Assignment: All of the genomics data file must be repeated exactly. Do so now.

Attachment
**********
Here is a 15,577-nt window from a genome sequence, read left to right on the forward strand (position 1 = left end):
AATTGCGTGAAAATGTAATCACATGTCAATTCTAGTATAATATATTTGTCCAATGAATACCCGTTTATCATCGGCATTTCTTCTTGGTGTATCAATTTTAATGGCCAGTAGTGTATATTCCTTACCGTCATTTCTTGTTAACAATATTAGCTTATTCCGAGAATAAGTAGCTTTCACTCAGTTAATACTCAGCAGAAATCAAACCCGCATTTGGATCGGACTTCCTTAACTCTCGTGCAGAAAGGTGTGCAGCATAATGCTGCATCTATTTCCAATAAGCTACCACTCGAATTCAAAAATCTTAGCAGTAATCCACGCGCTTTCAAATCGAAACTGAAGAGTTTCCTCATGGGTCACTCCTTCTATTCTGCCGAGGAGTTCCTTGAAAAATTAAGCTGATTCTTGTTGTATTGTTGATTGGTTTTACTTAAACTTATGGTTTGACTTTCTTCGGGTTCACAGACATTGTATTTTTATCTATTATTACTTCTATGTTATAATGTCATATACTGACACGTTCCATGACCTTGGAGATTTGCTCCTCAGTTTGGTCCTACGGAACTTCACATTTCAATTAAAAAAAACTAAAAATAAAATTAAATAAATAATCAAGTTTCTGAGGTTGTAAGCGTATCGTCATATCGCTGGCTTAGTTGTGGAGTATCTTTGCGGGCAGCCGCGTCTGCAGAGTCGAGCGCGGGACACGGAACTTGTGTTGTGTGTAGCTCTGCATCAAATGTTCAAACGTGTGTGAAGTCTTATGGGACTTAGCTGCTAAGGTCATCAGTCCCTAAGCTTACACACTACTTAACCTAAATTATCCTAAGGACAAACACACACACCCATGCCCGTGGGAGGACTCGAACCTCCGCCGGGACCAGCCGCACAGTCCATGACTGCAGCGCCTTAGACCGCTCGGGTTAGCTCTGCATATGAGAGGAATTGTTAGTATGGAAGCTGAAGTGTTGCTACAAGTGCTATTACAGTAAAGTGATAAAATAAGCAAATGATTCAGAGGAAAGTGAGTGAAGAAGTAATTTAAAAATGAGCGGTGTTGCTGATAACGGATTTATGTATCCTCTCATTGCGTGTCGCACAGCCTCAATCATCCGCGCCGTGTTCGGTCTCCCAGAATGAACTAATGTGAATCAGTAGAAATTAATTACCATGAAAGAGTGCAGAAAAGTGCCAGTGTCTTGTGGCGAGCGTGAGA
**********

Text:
Here is a 15,577-nt window from a genome sequence, read left to right on the forward strand (position 1 = left end):
AATTGCGTGAAAATGTAATCACATGTCAATTCTAGTATAATATATTTGTCCAATGAATACCCGTTTATCATCGGCATTTCTTCTTGGTGTATCAATTTTAATGGCCAGTAGTGTATATTCCTTACCGTCATTTCTTGTTAACAATATTAGCTTATTCCGAGAATAAGTAGCTTTCACTCAGTTAATACTCAGCAGAAATCAAACCCGCATTTGGATCGGACTTCCTTAACTCTCGTGCAGAAAGGTGTGCAGCATAATGCTGCATCTATTTCCAATAAGCTACCACTCGAATTCAAAAATCTTAGCAGTAATCCACGCGCTTTCAAATCGAAACTGAAGAGTTTCCTCATGGGTCACTCCTTCTATTCTGCCGAGGAGTTCCTTGAAAAATTAAGCTGATTCTTGTTGTATTGTTGATTGGTTTTACTTAAACTTATGGTTTGACTTTCTTCGGGTTCACAGACATTGTATTTTTATCTATTATTACTTCTATGTTATAATGTCATATACTGACACGTTCCATGACCTTGGAGATTTGCTCCTCAGTTTGGTCCTACGGAACTTCACATTTCAATTAAAAAAAACTAAAAATAAAATTAAATAAATAATCAAGTTTCTGAGGTTGTAAGCGTATCGTCATATCGCTGGCTTAGTTGTGGAGTATCTTTGCGGGCAGCCGCGTCTGCAGAGTCGAGCGCGGGACACGGAACTTGTGTTGTGTGTAGCTCTGCATCAAATGTTCAAACGTGTGTGAAGTCTTATGGGACTTAGCTGCTAAGGTCATCAGTCCCTAAGCTTACACACTACTTAACCTAAATTATCCTAAGGACAAACACACACACCCATGCCCGTGGGAGGACTCGAACCTCCGCCGGGACCAGCCGCACAGTCCATGACTGCAGCGCCTTAGACCGCTCGGGTTAGCTCTGCATATGAGAGGAATTGTTAGTATGGAAGCTGAAGTGTTGCTACAAGTGCTATTACAGTAAAGTGATAAAATAAGCAAATGATTCAGAGGAAAGTGAGTGAAGAAGTAATTTAAAAATGAGCGGTGTTGCTGATAACGGATTTATGTATCCTCTCATTGCGTGTCGCACAGCCTCAATCATCCGCGCCGTGTTCGGTCTCCCAGAATGAACTAATGTGAATCAGTAGAAATTAATTACCATGAAAGAGTGCAGAAAAGTGCCAGTGTCTTGTGGCGAGCGTGAGA